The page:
<?php } elseif (is_single()) ?> class="single"
    <?php } elsif (is_archive()) { ?> class="archive" <?php } ?> >
    <?php if (have_posts()) : ?>
    <?php while (have_posts()) : the_post(); ?>
    <?php endwhile; ?>
    </div>

    You use any variation of this to control any element of your theme at will under nearly any condition. This would also be a great way to control your Post title and meta and have it display different things on different parts of your WordPress powered site.

    Conclusion

    I think mostly that the power of conditional tags is widely underutilized. Many of us just take for granted the way a theme works and looks, and forget that with just a few strokes of code and some imagination – we can change just about anything under the sun in our WordPress theme! I’d like to see some comments on what kinds of things you’ve used conditional tags for in your WordPress site (code samples welcomed!).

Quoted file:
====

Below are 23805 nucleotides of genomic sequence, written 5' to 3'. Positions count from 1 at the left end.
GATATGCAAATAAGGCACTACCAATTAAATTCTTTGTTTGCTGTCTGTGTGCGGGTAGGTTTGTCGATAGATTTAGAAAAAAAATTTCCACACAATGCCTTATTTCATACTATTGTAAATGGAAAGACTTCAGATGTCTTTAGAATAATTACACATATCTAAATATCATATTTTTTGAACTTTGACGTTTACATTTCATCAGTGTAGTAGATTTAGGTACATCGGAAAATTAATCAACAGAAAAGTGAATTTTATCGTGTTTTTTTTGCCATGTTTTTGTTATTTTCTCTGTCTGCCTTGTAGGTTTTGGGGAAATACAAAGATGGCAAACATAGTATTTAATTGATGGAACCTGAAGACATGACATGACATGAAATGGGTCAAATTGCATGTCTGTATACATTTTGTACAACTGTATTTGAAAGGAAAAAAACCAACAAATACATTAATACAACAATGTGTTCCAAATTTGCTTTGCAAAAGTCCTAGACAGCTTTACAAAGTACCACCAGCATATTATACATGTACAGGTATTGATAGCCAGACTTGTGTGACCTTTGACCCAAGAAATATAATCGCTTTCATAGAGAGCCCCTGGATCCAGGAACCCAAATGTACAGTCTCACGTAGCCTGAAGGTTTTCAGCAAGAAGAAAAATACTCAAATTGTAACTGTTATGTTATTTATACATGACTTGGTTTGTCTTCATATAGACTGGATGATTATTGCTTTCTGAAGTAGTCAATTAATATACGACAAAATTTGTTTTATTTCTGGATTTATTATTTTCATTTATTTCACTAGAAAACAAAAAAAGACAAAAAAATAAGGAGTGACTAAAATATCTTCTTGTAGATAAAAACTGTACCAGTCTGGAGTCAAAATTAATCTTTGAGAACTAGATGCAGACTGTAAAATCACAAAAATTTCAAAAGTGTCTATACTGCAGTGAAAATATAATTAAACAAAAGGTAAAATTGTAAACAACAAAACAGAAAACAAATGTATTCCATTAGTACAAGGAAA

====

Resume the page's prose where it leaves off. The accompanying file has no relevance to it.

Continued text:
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  • 30+ WordPress Video Tutorials

    Are you a visual learner (a person who learn better through viewing rather than reading)?   One of the challenges when writing WordPress hacks is trying to take something you know how to do and explain it in a way that others will understand.  A well explained hack will allow just about anyone to successfully implement the hack on their own WordPress blogs.

    For visual learners, this can sometimes be difficult.   For these people, a better solution is typically to watch one of the many WordPress video tutorials you can find scattered throughout the internet.   We’ve posted a few here before, but I wanted to draw your attention to a recent post over at Six Revisions where they’ve covered 30+ WordPress video tutorials. You’ll find a bunch of the better WordPress video tutorials from around the internet, all in one convenient location!

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  • How to: Using Thumbnails in your Sidebar “Recent Post” Listing